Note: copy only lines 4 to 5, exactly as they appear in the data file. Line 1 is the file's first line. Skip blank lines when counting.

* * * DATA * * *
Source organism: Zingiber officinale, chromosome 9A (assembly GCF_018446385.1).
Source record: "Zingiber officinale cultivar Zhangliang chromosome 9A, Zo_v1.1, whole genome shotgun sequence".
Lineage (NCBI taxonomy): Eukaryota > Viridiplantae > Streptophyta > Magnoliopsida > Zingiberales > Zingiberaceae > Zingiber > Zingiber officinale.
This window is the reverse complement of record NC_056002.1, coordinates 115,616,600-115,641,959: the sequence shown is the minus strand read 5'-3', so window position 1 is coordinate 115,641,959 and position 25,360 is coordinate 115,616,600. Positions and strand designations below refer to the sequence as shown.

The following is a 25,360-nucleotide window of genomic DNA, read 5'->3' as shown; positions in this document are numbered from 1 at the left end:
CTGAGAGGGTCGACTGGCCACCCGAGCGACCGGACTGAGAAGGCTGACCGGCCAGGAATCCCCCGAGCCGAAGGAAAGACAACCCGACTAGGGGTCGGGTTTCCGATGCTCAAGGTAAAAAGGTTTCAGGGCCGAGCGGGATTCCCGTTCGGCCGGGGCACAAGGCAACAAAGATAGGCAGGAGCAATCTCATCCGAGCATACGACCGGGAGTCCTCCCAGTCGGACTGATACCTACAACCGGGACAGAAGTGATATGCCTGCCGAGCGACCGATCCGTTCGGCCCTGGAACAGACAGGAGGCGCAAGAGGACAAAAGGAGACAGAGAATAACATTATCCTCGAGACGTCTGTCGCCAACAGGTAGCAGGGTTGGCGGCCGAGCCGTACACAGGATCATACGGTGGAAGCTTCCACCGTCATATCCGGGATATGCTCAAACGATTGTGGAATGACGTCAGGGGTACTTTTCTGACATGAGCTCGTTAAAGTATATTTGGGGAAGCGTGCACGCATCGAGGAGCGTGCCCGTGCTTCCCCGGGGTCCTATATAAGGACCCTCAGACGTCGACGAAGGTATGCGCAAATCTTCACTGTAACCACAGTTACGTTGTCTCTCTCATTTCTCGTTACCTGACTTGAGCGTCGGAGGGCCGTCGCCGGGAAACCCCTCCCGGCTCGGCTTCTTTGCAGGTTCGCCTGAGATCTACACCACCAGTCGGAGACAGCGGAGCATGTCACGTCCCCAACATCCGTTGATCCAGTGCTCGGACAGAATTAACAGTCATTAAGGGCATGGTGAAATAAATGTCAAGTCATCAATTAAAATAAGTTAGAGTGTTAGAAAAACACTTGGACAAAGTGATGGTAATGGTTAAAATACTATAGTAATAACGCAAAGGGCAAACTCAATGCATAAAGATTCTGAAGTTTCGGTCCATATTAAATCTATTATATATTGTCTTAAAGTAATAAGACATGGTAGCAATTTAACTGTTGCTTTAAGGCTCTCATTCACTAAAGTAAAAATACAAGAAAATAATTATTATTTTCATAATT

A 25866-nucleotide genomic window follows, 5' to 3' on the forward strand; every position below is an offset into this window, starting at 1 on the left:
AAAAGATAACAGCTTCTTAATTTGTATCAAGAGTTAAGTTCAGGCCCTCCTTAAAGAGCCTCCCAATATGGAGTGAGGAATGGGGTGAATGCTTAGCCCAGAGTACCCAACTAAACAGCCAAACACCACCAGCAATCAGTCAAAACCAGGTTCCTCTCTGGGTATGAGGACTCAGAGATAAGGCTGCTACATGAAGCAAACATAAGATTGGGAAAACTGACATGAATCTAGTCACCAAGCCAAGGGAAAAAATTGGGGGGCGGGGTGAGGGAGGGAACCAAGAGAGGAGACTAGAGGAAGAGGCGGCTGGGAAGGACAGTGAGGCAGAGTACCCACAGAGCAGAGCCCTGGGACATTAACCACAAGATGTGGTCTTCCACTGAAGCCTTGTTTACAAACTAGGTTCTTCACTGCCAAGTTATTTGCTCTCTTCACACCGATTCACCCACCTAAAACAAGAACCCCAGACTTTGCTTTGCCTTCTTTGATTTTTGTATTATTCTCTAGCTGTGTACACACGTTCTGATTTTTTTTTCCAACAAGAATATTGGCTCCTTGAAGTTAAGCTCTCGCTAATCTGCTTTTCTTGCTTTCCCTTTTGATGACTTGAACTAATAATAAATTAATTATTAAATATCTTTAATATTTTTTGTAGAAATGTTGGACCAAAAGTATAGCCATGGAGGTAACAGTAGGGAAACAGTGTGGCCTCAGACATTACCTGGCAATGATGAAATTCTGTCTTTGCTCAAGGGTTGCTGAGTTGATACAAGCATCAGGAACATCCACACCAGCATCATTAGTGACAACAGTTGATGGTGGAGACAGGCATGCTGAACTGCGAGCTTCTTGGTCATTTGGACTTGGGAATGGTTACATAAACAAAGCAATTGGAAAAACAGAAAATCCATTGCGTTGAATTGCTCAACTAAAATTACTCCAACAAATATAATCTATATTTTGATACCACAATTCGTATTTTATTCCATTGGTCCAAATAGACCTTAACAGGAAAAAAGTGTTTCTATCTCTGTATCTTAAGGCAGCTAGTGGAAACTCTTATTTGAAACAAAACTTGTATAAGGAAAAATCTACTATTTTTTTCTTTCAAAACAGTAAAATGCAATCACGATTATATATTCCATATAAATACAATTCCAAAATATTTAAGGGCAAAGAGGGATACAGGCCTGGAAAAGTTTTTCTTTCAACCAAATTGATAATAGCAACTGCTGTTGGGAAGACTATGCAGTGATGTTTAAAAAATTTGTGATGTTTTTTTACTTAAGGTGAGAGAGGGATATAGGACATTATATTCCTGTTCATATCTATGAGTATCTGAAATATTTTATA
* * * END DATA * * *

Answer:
This window is the reverse complement of record NC_056002.1, coordinates 115,616,600-115,641,959: the sequence shown is the minus strand read 5'-3', so window position 1 is coordinate 115,641,959 and position 25,360 is coordinate 115,616,600. Positions and strand designations below refer to the sequence as shown.

The following is a 25,360-nucleotide window of genomic DNA, read 5'->3' as shown; positions in this document are numbered from 1 at the left end: